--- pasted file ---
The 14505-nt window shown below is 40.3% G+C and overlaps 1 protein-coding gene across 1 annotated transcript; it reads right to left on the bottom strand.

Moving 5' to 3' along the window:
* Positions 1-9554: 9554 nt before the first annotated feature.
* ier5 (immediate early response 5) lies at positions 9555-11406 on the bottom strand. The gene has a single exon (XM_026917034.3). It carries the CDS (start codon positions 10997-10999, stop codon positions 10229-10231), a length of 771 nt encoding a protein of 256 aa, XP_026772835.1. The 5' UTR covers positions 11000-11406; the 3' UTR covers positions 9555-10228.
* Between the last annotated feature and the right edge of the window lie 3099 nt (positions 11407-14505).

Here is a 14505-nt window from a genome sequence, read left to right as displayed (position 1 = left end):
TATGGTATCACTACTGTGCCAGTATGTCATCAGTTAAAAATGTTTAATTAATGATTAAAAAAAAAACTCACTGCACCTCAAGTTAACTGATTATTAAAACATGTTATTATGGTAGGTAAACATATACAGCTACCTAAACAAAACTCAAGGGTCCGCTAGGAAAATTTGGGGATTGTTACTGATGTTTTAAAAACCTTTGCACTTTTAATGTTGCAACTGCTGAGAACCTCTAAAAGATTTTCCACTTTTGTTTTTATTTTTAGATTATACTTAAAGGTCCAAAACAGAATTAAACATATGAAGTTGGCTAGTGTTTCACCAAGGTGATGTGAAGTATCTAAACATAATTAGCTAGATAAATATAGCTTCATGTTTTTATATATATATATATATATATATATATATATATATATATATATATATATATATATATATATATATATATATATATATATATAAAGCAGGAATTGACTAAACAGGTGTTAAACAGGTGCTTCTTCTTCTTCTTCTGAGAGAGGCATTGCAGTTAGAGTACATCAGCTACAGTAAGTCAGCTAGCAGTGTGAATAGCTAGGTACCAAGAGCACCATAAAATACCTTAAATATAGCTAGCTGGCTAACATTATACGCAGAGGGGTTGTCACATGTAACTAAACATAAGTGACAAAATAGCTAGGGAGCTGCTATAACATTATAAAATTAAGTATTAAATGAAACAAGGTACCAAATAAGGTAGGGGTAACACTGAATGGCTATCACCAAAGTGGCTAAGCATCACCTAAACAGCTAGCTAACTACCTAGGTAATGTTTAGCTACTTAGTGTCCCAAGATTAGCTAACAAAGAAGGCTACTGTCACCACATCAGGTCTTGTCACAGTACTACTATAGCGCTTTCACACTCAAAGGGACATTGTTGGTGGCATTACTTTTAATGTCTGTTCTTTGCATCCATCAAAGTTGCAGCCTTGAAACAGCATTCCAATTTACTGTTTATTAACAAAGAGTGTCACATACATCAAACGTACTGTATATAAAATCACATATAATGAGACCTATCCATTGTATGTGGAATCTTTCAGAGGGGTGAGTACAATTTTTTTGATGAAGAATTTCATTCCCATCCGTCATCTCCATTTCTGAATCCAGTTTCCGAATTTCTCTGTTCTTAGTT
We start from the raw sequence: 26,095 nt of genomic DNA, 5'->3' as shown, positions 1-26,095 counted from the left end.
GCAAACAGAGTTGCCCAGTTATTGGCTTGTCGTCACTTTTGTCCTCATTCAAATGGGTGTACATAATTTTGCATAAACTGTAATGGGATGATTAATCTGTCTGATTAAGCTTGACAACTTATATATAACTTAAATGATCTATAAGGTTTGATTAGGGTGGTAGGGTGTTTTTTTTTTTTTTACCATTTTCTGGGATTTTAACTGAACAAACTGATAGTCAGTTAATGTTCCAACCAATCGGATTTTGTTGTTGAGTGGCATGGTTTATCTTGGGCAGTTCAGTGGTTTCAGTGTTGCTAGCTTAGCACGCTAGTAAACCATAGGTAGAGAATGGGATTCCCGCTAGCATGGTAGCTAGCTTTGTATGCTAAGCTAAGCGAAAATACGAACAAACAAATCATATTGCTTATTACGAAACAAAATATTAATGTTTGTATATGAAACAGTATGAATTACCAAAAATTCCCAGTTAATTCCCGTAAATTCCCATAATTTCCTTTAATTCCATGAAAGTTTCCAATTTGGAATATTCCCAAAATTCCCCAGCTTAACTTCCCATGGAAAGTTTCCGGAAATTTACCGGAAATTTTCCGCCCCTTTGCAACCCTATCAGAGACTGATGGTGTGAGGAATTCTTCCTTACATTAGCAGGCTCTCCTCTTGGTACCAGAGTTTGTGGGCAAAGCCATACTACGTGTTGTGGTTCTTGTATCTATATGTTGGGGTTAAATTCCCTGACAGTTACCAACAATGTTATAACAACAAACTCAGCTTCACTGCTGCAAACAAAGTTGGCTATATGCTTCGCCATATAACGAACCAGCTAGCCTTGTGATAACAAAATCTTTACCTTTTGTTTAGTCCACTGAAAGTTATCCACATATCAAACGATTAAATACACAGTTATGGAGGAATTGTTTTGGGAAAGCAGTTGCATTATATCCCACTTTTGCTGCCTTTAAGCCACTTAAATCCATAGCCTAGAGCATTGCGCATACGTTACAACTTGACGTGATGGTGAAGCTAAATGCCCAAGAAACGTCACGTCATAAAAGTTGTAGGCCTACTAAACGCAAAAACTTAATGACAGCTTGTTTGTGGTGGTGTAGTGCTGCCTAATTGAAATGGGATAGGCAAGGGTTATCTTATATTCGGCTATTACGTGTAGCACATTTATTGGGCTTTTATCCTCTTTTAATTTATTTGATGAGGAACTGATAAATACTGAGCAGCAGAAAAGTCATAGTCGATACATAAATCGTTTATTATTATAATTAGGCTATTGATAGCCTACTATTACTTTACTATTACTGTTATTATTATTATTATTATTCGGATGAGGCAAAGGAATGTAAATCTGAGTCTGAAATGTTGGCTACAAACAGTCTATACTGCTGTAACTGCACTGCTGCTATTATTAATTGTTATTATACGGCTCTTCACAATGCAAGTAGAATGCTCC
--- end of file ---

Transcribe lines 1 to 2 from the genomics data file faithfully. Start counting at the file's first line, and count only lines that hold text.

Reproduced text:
The 14505-nt window shown below is 40.3% G+C and overlaps 1 protein-coding gene across 1 annotated transcript; it reads right to left on the bottom strand.

Moving 5' to 3' along the window: